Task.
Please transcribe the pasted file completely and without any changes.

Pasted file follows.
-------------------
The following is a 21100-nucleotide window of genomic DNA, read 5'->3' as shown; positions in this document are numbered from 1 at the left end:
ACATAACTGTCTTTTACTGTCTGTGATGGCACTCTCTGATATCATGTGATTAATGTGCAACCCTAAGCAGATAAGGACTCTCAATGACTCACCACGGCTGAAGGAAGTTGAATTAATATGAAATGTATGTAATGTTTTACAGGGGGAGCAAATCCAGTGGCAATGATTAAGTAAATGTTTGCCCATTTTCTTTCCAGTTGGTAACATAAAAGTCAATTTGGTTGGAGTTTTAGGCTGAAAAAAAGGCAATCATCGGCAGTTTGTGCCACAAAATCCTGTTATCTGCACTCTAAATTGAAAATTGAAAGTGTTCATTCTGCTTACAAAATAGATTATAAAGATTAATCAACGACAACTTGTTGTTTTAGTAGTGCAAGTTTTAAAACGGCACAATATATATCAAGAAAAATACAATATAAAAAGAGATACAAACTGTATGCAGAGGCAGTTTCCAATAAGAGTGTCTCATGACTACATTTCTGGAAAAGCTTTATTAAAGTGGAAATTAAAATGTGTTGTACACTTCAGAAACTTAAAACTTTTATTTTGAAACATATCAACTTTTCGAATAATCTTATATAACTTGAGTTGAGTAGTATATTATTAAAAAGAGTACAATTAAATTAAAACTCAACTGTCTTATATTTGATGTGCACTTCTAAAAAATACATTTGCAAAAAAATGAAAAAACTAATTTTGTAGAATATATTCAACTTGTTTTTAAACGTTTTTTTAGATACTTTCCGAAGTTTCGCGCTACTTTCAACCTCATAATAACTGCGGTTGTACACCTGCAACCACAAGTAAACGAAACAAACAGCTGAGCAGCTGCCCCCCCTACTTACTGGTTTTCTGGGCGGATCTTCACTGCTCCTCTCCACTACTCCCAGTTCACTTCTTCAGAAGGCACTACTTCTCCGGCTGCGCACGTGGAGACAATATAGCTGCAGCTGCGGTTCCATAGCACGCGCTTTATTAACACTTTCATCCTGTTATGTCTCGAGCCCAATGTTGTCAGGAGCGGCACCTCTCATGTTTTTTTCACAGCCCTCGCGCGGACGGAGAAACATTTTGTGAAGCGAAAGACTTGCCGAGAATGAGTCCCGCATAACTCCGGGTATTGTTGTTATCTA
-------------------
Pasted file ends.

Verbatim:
The following is a 21100-nucleotide window of genomic DNA, read 5'->3' as shown; positions in this document are numbered from 1 at the left end:
ACATAACTGTCTTTTACTGTCTGTGATGGCACTCTCTGATATCATGTGATTAATGTGCAACCCTAAGCAGATAAGGACTCTCAATGACTCACCACGGCTGAAGGAAGTTGAATTAATATGAAATGTATGTAATGTTTTACAGGGGGAGCAAATCCAGTGGCAATGATTAAGTAAATGTTTGCCCATTTTCTTTCCAGTTGGTAACATAAAAGTCAATTTGGTTGGAGTTTTAGGCTGAAAAAAAGGCAATCATCGGCAGTTTGTGCCACAAAATCCTGTTATCTGCACTCTAAATTGAAAATTGAAAGTGTTCATTCTGCTTACAAAATAGATTATAAAGATTAATCAACGACAACTTGTTGTTTTAGTAGTGCAAGTTTTAAAACGGCACAATATATATCAAGAAAAATACAATATAAAAAGAGATACAAACTGTATGCAGAGGCAGTTTCCAATAAGAGTGTCTCATGACTACATTTCTGGAAAAGCTTTATTAAAGTGGAAATTAAAATGTGTTGTACACTTCAGAAACTTAAAACTTTTATTTTGAAACATATCAACTTTTCGAATAATCTTATATAACTTGAGTTGAGTAGTATATTATTAAAAAGAGTACAATTAAATTAAAACTCAACTGTCTTATATTTGATGTGCACTTCTAAAAAATACATTTGCAAAAAAATGAAAAAACTAATTTTGTAGAATATATTCAACTTGTTTTTAAACGTTTTTTTAGATACTTTCCGAAGTTTCGCGCTACTTTCAACCTCATAATAACTGCGGTTGTACACCTGCAACCACAAGTAAACGAAACAAACAGCTGAGCAGCTGCCCCCCCTACTTACTGGTTTTCTGGGCGGATCTTCACTGCTCCTCTCCACTACTCCCAGTTCACTTCTTCAGAAGGCACTACTTCTCCGGCTGCGCACGTGGAGACAATATAGCTGCAGCTGCGGTTCCATAGCACGCGCTTTATTAACACTTTCATCCTGTTATGTCTCGAGCCCAATGTTGTCAGGAGCGGCACCTCTCATGTTTTTTTCACAGCCCTCGCGCGGACGGAGAAACATTTTGTGAAGCGAAAGACTTGCCGAGAATGAGTCCCGCATAACTCCGGGTATTGTTGTTATCTA